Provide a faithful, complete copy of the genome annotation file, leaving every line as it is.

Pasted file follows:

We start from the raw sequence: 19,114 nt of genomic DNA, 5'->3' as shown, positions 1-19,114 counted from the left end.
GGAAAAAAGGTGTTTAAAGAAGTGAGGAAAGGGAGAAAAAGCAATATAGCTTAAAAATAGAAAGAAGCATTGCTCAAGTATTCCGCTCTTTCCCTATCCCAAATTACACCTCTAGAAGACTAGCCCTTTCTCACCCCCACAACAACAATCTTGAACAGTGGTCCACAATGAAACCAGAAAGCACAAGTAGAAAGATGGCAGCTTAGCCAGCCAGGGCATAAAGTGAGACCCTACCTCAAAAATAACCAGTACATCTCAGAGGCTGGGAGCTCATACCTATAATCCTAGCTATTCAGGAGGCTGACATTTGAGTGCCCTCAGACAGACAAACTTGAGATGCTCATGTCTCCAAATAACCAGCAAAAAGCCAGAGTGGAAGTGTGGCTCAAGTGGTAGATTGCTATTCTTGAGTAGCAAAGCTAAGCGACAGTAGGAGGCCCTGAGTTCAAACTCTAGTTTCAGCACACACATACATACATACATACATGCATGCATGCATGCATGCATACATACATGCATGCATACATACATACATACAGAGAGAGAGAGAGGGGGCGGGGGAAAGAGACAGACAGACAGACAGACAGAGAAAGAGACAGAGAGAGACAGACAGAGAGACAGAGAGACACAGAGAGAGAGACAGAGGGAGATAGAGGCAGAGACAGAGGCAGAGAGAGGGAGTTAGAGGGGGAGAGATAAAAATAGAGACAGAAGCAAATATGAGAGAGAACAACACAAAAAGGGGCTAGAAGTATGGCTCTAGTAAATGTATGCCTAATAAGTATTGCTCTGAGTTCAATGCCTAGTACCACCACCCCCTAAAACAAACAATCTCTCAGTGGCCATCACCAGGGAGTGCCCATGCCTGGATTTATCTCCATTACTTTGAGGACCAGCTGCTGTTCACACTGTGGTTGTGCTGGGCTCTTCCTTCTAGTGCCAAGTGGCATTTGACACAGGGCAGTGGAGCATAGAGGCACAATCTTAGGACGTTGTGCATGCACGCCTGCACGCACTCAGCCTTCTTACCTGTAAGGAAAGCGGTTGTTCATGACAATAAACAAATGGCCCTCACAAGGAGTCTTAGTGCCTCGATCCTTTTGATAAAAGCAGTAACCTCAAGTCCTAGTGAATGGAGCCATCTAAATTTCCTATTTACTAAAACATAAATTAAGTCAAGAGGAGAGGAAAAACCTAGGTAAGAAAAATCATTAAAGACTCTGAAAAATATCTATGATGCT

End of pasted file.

We start from the raw sequence: 19,114 nt of genomic DNA, 5'->3' as shown, positions 1-19,114 counted from the left end.
GGAAAAAAGGTGTTTAAAGAAGTGAGGAAAGGGAGAAAAAGCAATATAGCTTAAAAATAGAAAGAAGCATTGCTCAAGTATTCCGCTCTTTCCCTATCCCAAATTACACCTCTAGAAGACTAGCCCTTTCTCACCCCCACAACAACAATCTTGAACAGTGGTCCACAATGAAACCAGAAAGCACAAGTAGAAAGATGGCAGCTTAGCCAGCCAGGGCATAAAGTGAGACCCTACCTCAAAAATAACCAGTACATCTCAGAGGCTGGGAGCTCATACCTATAATCCTAGCTATTCAGGAGGCTGACATTTGAGTGCCCTCAGACAGACAAACTTGAGATGCTCATGTCTCCAAATAACCAGCAAAAAGCCAGAGTGGAAGTGTGGCTCAAGTGGTAGATTGCTATTCTTGAGTAGCAAAGCTAAGCGACAGTAGGAGGCCCTGAGTTCAAACTCTAGTTTCAGCACACACATACATACATACATACATGCATGCATGCATGCATGCATACATACATGCATGCATACATACATACATACAGAGAGAGAGAGAGGGGGCGGGGGAAAGAGACAGACAGACAGACAGACAGAGAAAGAGACAGAGAGAGACAGACAGAGAGACAGAGAGACACAGAGAGAGAGACAGAGGGAGATAGAGGCAGAGACAGAGGCAGAGAGAGGGAGTTAGAGGGGGAGAGATAAAAATAGAGACAGAAGCAAATATGAGAGAGAACAACACAAAAAGGGGCTAGAAGTATGGCTCTAGTAAATGTATGCCTAATAAGTATTGCTCTGAGTTCAATGCCTAGTACCACCACCCCCTAAAACAAACAATCTCTCAGTGGCCATCACCAGGGAGTGCCCATGCCTGGATTTATCTCCATTACTTTGAGGACCAGCTGCTGTTCACACTGTGGTTGTGCTGGGCTCTTCCTTCTAGTGCCAAGTGGCATTTGACACAGGGCAGTGGAGCATAGAGGCACAATCTTAGGACGTTGTGCATGCACGCCTGCACGCACTCAGCCTTCTTACCTGTAAGGAAAGCGGTTGTTCATGACAATAAACAAATGGCCCTCACAAGGAGTCTTAGTGCCTCGATCCTTTTGATAAAAGCAGTAACCTCAAGTCCTAGTGAATGGAGCCATCTAAATTTCCTATTTACTAAAACATAAATTAAGTCAAGAGGAGAGGAAAAACCTAGGTAAGAAAAATCATTAAAGACTCTGAAAAATATCTATGATGCT